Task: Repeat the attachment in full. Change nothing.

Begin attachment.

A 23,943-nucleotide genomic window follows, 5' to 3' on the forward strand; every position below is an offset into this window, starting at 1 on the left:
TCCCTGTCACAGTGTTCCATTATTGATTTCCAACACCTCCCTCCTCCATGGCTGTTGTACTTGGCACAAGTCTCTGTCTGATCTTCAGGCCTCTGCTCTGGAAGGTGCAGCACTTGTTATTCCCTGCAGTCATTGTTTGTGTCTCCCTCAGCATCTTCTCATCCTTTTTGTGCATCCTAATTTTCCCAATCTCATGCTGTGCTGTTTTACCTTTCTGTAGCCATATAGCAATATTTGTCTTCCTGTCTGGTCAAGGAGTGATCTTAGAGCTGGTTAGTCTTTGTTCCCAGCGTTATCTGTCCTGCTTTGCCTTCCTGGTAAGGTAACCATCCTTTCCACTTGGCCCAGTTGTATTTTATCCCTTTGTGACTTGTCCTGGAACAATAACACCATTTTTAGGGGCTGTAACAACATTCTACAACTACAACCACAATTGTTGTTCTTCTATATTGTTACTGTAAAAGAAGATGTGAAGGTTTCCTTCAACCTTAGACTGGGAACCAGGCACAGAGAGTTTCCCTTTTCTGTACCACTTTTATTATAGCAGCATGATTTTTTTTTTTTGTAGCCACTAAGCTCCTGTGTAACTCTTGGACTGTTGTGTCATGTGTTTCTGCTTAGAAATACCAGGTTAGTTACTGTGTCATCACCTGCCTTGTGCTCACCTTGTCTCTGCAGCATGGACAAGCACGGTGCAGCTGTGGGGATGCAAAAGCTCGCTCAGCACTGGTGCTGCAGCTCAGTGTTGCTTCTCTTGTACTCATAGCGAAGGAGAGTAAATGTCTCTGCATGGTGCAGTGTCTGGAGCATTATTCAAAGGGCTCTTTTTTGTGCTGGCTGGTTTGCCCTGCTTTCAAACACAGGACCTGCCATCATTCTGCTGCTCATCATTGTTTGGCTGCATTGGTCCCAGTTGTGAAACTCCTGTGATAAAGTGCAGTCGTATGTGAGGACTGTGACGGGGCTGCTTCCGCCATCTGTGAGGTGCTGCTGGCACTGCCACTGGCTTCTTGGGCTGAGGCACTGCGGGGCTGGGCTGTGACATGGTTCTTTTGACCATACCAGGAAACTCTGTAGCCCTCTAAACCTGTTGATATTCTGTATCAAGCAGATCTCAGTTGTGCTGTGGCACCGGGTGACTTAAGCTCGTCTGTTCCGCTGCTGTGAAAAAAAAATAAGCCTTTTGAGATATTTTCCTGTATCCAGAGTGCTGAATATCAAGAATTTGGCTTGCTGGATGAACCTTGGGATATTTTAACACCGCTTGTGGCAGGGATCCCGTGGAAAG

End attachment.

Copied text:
A 23,943-nucleotide genomic window follows, 5' to 3' on the forward strand; every position below is an offset into this window, starting at 1 on the left:
TCCCTGTCACAGTGTTCCATTATTGATTTCCAACACCTCCCTCCTCCATGGCTGTTGTACTTGGCACAAGTCTCTGTCTGATCTTCAGGCCTCTGCTCTGGAAGGTGCAGCACTTGTTATTCCCTGCAGTCATTGTTTGTGTCTCCCTCAGCATCTTCTCATCCTTTTTGTGCATCCTAATTTTCCCAATCTCATGCTGTGCTGTTTTACCTTTCTGTAGCCATATAGCAATATTTGTCTTCCTGTCTGGTCAAGGAGTGATCTTAGAGCTGGTTAGTCTTTGTTCCCAGCGTTATCTGTCCTGCTTTGCCTTCCTGGTAAGGTAACCATCCTTTCCACTTGGCCCAGTTGTATTTTATCCCTTTGTGACTTGTCCTGGAACAATAACACCATTTTTAGGGGCTGTAACAACATTCTACAACTACAACCACAATTGTTGTTCTTCTATATTGTTACTGTAAAAGAAGATGTGAAGGTTTCCTTCAACCTTAGACTGGGAACCAGGCACAGAGAGTTTCCCTTTTCTGTACCACTTTTATTATAGCAGCATGATTTTTTTTTTTTGTAGCCACTAAGCTCCTGTGTAACTCTTGGACTGTTGTGTCATGTGTTTCTGCTTAGAAATACCAGGTTAGTTACTGTGTCATCACCTGCCTTGTGCTCACCTTGTCTCTGCAGCATGGACAAGCACGGTGCAGCTGTGGGGATGCAAAAGCTCGCTCAGCACTGGTGCTGCAGCTCAGTGTTGCTTCTCTTGTACTCATAGCGAAGGAGAGTAAATGTCTCTGCATGGTGCAGTGTCTGGAGCATTATTCAAAGGGCTCTTTTTTGTGCTGGCTGGTTTGCCCTGCTTTCAAACACAGGACCTGCCATCATTCTGCTGCTCATCATTGTTTGGCTGCATTGGTCCCAGTTGTGAAACTCCTGTGATAAAGTGCAGTCGTATGTGAGGACTGTGACGGGGCTGCTTCCGCCATCTGTGAGGTGCTGCTGGCACTGCCACTGGCTTCTTGGGCTGAGGCACTGCGGGGCTGGGCTGTGACATGGTTCTTTTGACCATACCAGGAAACTCTGTAGCCCTCTAAACCTGTTGATATTCTGTATCAAGCAGATCTCAGTTGTGCTGTGGCACCGGGTGACTTAAGCTCGTCTGTTCCGCTGCTGTGAAAAAAAAATAAGCCTTTTGAGATATTTTCCTGTATCCAGAGTGCTGAATATCAAGAATTTGGCTTGCTGGATGAACCTTGGGATATTTTAACACCGCTTGTGGCAGGGATCCCGTGGAAAG